Women with disabilities even suffered more from double prejudices, by their gender and their disabilities. What makes thing more difficult for disabled citizens is that, despite of some disabilities laws and ministerial decrees, they were poorly enforced. This explains the urgency of ending this discrimination from a social-economic developmental perspective.

As the largest Muslim majority country in the world, Fiqh (Islamic jurisdiction) for person with disability remains important to safeguard equal religious rights. As a non-disabled Muslim woman, being able to perform Islamic prayer (shalat) properly help me increase my mental wellbeing during this unprecedented time.

Unfortunately, there are still some Muslims who believe that disabilities are by-products of witchcrafts (sihr) or demons (syaitan) which can be healed only by involving spirits and enchanting some quranic verses. Further, in Islamic law per se, there is no specific term which can encompass all disabilities.

“Fiqh for person with disability is very important because the society has yet to accommodate special needs for people with disabilities in performing religious rituals. For example, how does Islam regulate the wudlu(ablution) taken by a man/woman without arms? Considering that Islamic law obligates that someone must wash one’s arm up to elbow during wudlu. And will the wheelchair be considered as najis(impure) inside the mosque?” said Mr. Bahrul Fuad, a disabled person and board member of AIDRAN (Australia-Indonesia Disability Research and Advocacy Network).

Mr. Ahmad Ma’ruf, the Disability Program Team Leader of Muhammadiyah, the second largest and most influential Islamic organization in Indonesia after Nadlatul Ulama (NU), even posed critical questions:“What if persons with hearing impairment wish to get married and say ijabqabul (Islamic marriage vows), will they use sign language? Because religious court has yet to regulate the sign language issue. And who has the authority to validate the sign language as “legally correct” in Islamic marriage?  What if a man with wheelchair wishes to be an imam (leader of a congregational prayer)? Is he allowed to do that, given the fact that many people still interpret explicitly the regulation that makmum (member of a congregational prayer) must follow movements of imam? What if there is no accessible ablution facility in a mosque? Should a person with disability performs tayamum (dried ablution)?”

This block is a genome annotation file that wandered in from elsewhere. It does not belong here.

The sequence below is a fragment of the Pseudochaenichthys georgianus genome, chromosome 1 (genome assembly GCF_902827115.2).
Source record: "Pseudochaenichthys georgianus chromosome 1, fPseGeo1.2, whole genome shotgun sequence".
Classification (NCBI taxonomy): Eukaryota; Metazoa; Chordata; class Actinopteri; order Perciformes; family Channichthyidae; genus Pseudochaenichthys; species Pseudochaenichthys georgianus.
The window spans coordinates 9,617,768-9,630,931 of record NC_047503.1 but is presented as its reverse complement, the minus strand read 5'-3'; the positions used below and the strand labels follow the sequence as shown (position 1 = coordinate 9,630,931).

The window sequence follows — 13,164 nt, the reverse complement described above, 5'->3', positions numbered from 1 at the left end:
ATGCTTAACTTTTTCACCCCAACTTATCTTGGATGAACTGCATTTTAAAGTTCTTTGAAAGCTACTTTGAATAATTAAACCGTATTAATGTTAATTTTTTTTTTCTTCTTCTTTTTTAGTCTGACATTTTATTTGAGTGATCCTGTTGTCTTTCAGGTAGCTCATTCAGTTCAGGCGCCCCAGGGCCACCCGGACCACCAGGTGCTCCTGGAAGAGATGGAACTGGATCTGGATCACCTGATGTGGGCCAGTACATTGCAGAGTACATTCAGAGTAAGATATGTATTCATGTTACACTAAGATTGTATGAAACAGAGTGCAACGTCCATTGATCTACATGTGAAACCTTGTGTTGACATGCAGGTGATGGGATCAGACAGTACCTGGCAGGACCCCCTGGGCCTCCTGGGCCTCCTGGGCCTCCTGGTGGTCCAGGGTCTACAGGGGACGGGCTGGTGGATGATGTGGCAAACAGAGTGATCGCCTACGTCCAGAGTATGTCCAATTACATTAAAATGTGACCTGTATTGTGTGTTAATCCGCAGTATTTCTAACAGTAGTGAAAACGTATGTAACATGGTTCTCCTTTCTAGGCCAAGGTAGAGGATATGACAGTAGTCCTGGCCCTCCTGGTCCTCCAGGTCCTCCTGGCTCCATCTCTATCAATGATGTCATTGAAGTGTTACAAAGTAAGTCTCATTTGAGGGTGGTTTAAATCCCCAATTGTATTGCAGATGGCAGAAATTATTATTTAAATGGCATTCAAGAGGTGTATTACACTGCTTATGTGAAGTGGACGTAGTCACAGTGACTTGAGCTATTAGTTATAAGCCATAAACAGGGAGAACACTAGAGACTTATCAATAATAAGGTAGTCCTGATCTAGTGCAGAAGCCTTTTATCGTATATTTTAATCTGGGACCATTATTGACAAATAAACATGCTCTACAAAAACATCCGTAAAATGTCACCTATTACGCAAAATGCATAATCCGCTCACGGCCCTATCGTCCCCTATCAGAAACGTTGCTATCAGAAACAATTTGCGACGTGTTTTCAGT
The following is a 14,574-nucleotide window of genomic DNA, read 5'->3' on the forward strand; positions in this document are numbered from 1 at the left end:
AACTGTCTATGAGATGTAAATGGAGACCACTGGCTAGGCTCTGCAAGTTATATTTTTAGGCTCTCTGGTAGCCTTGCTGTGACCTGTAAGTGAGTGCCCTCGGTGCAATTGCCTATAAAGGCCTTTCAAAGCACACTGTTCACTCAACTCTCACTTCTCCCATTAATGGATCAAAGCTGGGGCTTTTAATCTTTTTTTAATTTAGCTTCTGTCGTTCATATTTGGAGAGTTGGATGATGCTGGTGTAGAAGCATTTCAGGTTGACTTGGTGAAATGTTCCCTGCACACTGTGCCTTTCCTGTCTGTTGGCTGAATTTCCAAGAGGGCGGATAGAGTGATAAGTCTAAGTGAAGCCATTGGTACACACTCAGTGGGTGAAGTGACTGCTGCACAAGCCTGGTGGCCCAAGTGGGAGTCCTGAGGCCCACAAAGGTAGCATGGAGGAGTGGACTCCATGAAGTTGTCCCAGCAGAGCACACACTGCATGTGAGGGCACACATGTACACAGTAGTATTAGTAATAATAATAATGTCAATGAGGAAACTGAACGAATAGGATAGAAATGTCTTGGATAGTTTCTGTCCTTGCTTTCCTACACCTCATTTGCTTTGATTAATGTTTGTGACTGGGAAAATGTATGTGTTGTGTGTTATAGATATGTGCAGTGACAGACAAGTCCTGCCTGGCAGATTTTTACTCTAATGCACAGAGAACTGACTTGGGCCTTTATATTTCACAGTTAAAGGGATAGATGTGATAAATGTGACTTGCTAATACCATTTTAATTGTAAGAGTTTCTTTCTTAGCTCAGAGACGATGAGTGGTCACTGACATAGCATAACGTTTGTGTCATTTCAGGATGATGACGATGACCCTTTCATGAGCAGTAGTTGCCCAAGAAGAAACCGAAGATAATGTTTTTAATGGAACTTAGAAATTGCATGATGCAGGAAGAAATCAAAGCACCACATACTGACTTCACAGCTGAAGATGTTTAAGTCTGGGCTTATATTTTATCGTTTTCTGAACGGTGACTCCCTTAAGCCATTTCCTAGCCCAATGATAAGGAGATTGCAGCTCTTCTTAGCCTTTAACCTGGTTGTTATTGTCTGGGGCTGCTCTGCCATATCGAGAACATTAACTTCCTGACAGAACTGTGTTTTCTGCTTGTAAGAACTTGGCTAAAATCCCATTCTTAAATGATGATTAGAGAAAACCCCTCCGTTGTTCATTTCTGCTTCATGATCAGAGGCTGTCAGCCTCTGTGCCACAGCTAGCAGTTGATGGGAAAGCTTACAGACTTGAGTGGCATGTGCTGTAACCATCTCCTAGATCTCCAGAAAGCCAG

To address this issue, NUand Muhammadiyah issued Fiqh for person with disability and raise awareness of the public concerning equality for disabled communities. NU even collaborated with the Ministry of Religious Affairs to disseminate the Fiqhto mosques nationwide.

Fiqh for person with disability will fulfil civil rights of disabled community comprehensively, ranging from ubudiyah(religious rituals),muamalah(interpersonal relation), to sahusiah(public policy). This Fiqh will also protect rights of disabled women, as the most marginalized group.

To ensure the smooth implementation of the Fiqh, the government, civil societies, disabled people organizations, religious leaders, and experts of Islamic law should collaborate for accountable monitoring and evaluation. Regular capacity buildings for judges, teachers, and village officials should also be organized.

Finally, political buy-in through Perda(regional regulation)and guidelines should be issued to strengthen government officials’ commitment to enforce the Fiqh. For example, the Special Province of Aceh under Syariah law have regularly issued qanun(regional regulations subjected to Islamic stipulations).

Historically speaking, during the Umayyad Caliph era in the 700s, the Caliph Al-Waleed ibn ‘Abdul Malik accommodated health treatment needs for his population with disabilities through the provision of health care clinics within all his jurisdictional provinces. This idea was emulated by Caliph Umar Bin Abdul Aziz who hired support services workers for people with disabilities. This initiative resulted in social and legal impacts worldwide, in which a broad array of laws on disabilities were enacted.

In making public policy for citizens with disabilities, the government of Indonesia should not paint disabilities situation with a broad brush. Rather, Fiqhfor persons with disabilities must be taken into consideration seriously. Otherwise, there will be far-reaching consequences on well-beings of people with disabilities in the long run.

This Fiqhis a beacon of hope for future generations, to leave no one behind.

As put forward by a member of Crip Camp: “If you don’t demand what you believe for yourself, you’re not gonna get it”.